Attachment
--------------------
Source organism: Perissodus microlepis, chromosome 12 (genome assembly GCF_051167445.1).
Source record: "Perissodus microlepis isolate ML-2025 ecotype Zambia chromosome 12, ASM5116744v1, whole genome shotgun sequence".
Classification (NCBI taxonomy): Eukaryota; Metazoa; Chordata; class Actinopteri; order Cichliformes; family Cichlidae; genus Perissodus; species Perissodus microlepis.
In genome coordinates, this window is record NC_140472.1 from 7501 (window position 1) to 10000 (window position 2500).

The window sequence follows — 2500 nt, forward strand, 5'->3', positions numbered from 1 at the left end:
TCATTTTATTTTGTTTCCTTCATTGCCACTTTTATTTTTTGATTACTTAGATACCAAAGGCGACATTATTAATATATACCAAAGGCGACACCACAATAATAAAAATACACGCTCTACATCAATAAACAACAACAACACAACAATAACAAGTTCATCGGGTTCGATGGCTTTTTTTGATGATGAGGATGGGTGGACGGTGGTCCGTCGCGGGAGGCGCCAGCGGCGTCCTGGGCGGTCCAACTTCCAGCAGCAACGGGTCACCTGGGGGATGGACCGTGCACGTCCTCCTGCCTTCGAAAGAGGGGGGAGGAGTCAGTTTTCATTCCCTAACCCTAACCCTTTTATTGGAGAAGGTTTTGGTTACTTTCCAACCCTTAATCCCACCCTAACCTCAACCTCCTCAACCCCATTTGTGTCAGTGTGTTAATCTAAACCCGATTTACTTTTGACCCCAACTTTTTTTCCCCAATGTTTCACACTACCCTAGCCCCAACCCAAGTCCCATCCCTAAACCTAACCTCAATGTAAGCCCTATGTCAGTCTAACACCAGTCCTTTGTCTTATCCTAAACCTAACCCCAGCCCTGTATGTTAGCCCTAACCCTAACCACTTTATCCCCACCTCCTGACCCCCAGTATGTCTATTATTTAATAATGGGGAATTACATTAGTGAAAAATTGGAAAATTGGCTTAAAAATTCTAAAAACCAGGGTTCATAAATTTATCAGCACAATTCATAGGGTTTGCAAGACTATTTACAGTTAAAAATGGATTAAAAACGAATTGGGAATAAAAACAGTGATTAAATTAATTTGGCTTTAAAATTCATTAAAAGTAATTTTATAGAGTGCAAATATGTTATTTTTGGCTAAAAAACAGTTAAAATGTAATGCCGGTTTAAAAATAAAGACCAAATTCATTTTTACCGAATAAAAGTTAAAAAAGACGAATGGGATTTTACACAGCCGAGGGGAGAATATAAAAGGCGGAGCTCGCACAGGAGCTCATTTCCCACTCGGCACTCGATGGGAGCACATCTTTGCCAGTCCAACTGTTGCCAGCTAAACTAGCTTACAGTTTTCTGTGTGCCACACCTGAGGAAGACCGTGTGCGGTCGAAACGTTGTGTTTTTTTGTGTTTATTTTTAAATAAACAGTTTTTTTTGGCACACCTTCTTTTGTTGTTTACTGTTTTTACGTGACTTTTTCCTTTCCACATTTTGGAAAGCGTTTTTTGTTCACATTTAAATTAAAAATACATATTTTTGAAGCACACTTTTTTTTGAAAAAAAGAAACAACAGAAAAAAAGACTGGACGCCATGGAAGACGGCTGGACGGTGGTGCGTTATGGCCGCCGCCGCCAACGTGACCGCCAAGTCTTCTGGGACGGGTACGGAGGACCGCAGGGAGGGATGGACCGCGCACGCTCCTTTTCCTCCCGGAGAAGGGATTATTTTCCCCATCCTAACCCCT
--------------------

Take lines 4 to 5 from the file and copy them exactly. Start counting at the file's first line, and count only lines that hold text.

In genome coordinates, this window is record NC_140472.1 from 7501 (window position 1) to 10000 (window position 2500).

The window sequence follows — 2500 nt, forward strand, 5'->3', positions numbered from 1 at the left end: